December 14, 2012
The Ohio Department of Transportation (ODOT) has found a way to generate nearly $3 billion for highway and road construction without leasing the Ohio Turnpike — and without laying off Turnpike employees.
The Ohio Jobs and Transportation Plan would generate $1.5 billion in new funds for Ohio highways from bonds issued by the Ohio Turnpike Commission and backed by future toll revenues, according to ODOT. Up to an additional $1.5 billion could be generated from matching local and federal funds coming to a combined total of about $3 billion for Ohio’s major highway construction projects, ODOT says. (To see the complete study, click here for a downloadable PDF.)
Ohio Department of Transportation (ODOT) Director Jerry Wray notes that bonding against future Turnpike revenue generates enough money to erase Ohio’s highway budget.
ODOT has cut the agency’s $1.6 billion highway budget deficit by $400 million, but the agent contends that more money and more innovation is needed. Money generated from the Ohio Jobs and Transportation Plan will help fill the budget gap. The launch of the new plan concludes a year-long study of options for the revenue generated by the Ohio Turnpike.
ODOT tells Aggregates Manager that the agency looked at forming a public-private partnership. However, after the results came in from an Ohio Turnpike study, ODOT determined that bonding was the best way to generate funds for the overall transportation system in Ohio. (Look for coverage of the study results in an upcoming blog post on AggMan.com and via our social media platforms.)
“This plan just makes sense as we continue Ohio’s economic resurgence, grow jobs, and make our state prosperous once again,” Ohio Gov. John R. Kasich said in a written press statement. “Billions of dollars in new highway funds further strengthens Ohio’s jobs-friendly climate and keeps our state moving by delivering more projects faster.”
Kasich, Wray, and Ohio Turnpike Director Rick Hodges have started a two-day state tour to unveil what ODOT is calling its “first-of-its-kind plan” to generate the nearly $3 billion.
“Bonding against future Turnpike revenue generates enough money to erase our highway budget deficit,” Wray said in a press statement. “Combined with ODOT’s work to reduce our cost of doing business and improve service to the state’s motoring public, this plan puts the resources we need into our major construction budget.”
ODOT has cut the agency’s $1.6 billion highway budget deficit by $400 million thanks to new savings and operational efficiencies, but more money and more innovation is needed. Money generated from the Ohio Jobs and Transportation Plan will help fill the budget deficit without raising taxes that would kill jobs. The launch of the new plan concludes a year-long study of options for better using the revenue generated by the Ohio Turnpike.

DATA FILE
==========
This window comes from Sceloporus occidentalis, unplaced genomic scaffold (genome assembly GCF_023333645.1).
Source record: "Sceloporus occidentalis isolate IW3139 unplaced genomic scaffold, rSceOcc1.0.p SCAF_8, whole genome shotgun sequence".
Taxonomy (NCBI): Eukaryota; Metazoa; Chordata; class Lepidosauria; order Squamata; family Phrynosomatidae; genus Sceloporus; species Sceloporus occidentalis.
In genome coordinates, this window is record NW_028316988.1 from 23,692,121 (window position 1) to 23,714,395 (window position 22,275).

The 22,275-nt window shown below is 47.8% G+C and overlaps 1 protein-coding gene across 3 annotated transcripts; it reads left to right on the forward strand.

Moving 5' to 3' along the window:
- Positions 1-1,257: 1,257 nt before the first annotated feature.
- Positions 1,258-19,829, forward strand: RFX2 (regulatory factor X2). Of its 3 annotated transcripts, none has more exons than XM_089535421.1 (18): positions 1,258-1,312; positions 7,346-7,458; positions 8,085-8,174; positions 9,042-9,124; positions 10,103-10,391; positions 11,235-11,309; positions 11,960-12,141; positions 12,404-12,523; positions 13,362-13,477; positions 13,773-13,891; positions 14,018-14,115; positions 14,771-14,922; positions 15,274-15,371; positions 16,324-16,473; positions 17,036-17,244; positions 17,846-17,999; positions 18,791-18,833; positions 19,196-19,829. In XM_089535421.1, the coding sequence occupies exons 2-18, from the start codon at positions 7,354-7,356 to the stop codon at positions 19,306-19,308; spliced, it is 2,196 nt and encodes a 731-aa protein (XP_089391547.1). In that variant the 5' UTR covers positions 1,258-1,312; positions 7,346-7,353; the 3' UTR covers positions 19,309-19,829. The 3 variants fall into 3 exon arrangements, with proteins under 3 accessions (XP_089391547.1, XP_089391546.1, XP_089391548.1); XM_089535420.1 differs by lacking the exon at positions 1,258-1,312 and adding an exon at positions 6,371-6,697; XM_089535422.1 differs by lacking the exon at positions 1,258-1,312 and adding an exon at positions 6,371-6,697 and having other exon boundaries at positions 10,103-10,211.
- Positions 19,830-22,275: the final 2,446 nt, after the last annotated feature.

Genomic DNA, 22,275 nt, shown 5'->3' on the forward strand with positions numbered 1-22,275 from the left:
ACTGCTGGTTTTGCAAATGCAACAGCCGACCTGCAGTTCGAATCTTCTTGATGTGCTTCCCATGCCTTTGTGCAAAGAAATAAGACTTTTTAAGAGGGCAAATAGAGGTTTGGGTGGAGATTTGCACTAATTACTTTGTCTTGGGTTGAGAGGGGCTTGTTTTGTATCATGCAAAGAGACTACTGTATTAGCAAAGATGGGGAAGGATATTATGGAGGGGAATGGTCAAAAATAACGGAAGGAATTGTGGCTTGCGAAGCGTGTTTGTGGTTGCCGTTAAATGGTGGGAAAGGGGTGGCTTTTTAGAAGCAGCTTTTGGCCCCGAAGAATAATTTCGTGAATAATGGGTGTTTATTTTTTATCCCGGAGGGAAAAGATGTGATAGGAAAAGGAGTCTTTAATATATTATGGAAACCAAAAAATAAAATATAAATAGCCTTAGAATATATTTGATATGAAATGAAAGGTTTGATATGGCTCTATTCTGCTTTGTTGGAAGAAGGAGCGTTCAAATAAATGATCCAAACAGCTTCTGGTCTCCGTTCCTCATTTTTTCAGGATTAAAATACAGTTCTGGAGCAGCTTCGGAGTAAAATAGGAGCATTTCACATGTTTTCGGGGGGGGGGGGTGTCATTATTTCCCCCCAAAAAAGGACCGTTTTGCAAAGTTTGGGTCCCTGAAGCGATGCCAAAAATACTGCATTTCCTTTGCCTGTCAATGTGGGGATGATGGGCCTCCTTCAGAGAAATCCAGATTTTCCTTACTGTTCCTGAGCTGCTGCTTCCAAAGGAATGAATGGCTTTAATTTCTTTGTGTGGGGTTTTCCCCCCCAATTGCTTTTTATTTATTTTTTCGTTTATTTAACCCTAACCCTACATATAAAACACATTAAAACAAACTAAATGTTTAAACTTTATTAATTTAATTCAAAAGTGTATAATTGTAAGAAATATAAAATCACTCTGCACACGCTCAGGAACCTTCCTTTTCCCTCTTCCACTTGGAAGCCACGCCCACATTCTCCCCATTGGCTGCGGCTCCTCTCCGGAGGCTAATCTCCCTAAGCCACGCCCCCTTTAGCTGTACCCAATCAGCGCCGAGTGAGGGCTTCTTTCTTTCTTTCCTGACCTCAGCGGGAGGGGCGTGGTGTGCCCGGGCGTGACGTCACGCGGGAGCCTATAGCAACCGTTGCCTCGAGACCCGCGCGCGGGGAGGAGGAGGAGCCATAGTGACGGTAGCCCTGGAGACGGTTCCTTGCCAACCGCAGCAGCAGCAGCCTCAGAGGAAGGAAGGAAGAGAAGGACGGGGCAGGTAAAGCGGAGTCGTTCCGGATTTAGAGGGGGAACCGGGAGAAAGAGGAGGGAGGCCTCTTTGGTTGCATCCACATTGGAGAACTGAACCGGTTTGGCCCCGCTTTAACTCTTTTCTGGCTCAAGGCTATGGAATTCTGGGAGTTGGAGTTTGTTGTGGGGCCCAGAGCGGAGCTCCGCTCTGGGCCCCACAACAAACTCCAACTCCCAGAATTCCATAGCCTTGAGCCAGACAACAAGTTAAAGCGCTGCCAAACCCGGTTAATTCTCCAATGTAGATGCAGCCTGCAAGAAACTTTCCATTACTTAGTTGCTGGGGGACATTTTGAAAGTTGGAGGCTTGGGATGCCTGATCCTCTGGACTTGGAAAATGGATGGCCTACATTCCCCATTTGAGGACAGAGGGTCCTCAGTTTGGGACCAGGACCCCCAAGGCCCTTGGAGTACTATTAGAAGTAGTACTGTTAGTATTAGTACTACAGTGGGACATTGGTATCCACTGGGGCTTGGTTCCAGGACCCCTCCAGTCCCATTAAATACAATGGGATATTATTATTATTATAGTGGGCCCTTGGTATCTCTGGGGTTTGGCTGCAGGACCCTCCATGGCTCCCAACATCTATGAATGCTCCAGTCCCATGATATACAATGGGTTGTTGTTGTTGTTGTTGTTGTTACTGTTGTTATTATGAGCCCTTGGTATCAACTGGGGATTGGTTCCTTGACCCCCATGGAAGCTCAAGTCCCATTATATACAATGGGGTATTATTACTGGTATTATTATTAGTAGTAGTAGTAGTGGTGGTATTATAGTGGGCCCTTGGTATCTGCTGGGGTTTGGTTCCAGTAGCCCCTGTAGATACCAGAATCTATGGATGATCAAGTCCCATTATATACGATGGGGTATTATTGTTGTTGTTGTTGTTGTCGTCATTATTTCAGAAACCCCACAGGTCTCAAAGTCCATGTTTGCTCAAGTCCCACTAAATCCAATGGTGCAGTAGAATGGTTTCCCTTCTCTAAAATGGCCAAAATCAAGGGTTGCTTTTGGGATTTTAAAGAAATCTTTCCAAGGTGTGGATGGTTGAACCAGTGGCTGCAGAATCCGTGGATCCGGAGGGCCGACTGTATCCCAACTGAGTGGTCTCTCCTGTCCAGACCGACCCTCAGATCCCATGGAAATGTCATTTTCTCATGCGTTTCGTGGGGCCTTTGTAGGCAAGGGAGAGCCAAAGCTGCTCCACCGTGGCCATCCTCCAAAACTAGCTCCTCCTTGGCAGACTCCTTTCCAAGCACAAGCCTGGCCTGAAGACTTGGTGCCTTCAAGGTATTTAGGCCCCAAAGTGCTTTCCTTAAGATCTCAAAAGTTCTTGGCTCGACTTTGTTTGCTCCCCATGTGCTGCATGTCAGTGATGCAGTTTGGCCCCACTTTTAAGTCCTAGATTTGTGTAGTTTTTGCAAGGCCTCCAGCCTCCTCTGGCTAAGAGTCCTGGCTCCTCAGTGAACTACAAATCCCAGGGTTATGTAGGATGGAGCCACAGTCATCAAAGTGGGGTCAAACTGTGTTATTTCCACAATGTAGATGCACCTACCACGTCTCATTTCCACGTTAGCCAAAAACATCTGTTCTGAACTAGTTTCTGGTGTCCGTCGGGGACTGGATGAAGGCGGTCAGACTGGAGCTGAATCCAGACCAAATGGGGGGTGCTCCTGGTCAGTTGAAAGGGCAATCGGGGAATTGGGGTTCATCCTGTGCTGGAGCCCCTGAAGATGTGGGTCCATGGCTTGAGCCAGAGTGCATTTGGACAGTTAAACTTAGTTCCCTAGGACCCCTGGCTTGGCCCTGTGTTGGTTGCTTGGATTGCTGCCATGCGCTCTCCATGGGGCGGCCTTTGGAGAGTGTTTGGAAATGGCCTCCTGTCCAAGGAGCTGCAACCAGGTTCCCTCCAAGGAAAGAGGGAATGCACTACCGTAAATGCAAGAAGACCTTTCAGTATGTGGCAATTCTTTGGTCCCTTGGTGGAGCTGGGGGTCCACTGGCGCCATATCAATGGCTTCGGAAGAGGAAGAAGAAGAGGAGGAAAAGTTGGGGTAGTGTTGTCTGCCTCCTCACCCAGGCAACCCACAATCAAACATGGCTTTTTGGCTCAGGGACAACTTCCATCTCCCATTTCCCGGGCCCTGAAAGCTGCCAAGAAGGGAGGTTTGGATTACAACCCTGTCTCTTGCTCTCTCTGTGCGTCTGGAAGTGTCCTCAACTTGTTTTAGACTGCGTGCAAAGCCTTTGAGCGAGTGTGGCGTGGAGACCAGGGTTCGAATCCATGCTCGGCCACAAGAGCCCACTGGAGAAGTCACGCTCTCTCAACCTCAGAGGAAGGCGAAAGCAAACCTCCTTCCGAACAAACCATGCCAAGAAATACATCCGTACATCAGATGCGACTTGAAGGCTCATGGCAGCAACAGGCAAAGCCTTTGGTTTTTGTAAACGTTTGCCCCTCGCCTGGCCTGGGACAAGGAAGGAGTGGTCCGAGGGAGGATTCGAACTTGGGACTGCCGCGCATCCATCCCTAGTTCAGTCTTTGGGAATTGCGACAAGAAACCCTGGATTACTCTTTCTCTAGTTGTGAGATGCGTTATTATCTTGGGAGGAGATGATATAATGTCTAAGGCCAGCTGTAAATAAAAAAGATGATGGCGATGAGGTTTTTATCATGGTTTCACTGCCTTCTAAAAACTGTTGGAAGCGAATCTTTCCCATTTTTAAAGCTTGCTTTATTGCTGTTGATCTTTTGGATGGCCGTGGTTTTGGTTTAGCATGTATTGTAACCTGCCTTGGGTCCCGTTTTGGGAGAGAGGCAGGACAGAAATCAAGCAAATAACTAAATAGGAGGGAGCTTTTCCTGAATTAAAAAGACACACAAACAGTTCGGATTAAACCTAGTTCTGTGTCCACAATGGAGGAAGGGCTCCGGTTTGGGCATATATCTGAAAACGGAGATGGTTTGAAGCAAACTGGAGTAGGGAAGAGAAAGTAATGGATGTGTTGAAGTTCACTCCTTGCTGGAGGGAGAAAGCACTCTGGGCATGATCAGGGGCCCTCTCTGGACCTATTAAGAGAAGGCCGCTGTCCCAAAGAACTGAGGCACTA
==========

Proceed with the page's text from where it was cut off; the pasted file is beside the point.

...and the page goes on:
Phillip L. Parker, president & CEO of the Dayton (Ohio) Area Chamber of Commerce, says he commends ODOT “for identifying new revenue opportunities to advance statewide infrastructure projects.” Parker notes that “it is critical that we have an efficient highway system. ODOT has proven that [it is] committed to identifying new and innovative revenue-generating opportunities for statewide projects that do not over burden the Ohio business community.”
The proposal by Gov. Kasich’s Administration to keep the Ohio Turnpike in state control while issuing bonds to raise $1.5 billion to fund critical new construction is the kind of innovative thinking that will continue moving Ohio forward, said Chris Runyan, president of the Ohio Contractors Association.
“The governor listened to the people of Ohio,” Runyan said. “He did what he said he would do at the beginning of this process — gather as much data as possible, study it carefully, and reach decisions that are best for all Ohioans.”
Runyan says that having the Ohio Turnpike Commission (OTC) and ODOT work collectively to address transportation issues “is a huge step forward for the state.”
Under the governor’s plan, the OTC will remain an independent agency, but the two agencies have pledged to work collaboratively on projects outside the OTC’s traditional role, according to the Ohio Contractor’s Association.
The Ohio Jobs and Transportation Plan at a Glance